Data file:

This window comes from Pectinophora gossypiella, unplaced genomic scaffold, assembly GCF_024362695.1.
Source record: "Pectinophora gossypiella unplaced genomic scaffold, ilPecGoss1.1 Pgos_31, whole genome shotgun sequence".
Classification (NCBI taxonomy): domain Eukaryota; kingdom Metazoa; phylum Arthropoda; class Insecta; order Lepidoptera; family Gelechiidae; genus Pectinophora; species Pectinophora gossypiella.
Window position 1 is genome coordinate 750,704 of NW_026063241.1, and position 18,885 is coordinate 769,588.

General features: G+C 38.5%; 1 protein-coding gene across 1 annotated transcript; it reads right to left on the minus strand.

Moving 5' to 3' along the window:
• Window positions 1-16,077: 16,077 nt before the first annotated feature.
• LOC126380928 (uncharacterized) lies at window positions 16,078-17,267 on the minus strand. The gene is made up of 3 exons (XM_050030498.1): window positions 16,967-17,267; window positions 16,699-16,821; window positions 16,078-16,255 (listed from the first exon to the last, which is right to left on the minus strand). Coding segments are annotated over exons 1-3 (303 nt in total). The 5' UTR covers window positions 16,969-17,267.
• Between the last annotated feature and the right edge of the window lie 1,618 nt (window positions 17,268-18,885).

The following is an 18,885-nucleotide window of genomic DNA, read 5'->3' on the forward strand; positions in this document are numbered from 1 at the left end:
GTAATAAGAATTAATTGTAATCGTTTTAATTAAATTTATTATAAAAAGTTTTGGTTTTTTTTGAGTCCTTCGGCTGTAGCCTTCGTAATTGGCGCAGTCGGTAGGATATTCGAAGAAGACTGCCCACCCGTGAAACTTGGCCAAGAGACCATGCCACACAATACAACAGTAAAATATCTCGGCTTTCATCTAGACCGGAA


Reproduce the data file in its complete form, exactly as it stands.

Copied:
This window comes from Pectinophora gossypiella, unplaced genomic scaffold, assembly GCF_024362695.1.
Source record: "Pectinophora gossypiella unplaced genomic scaffold, ilPecGoss1.1 Pgos_31, whole genome shotgun sequence".
Classification (NCBI taxonomy): domain Eukaryota; kingdom Metazoa; phylum Arthropoda; class Insecta; order Lepidoptera; family Gelechiidae; genus Pectinophora; species Pectinophora gossypiella.
Window position 1 is genome coordinate 750,704 of NW_026063241.1, and position 18,885 is coordinate 769,588.

General features: G+C 38.5%; 1 protein-coding gene across 1 annotated transcript; it reads right to left on the minus strand.

Moving 5' to 3' along the window:
• Window positions 1-16,077: 16,077 nt before the first annotated feature.
• LOC126380928 (uncharacterized) lies at window positions 16,078-17,267 on the minus strand. The gene is made up of 3 exons (XM_050030498.1): window positions 16,967-17,267; window positions 16,699-16,821; window positions 16,078-16,255 (listed from the first exon to the last, which is right to left on the minus strand). Coding segments are annotated over exons 1-3 (303 nt in total). The 5' UTR covers window positions 16,969-17,267.
• Between the last annotated feature and the right edge of the window lie 1,618 nt (window positions 17,268-18,885).

The following is an 18,885-nucleotide window of genomic DNA, read 5'->3' on the forward strand; positions in this document are numbered from 1 at the left end:
GTAATAAGAATTAATTGTAATCGTTTTAATTAAATTTATTATAAAAAGTTTTGGTTTTTTTTGAGTCCTTCGGCTGTAGCCTTCGTAATTGGCGCAGTCGGTAGGATATTCGAAGAAGACTGCCCACCCGTGAAACTTGGCCAAGAGACCATGCCACACAATACAACAGTAAAATATCTCGGCTTTCATCTAGACCGGAA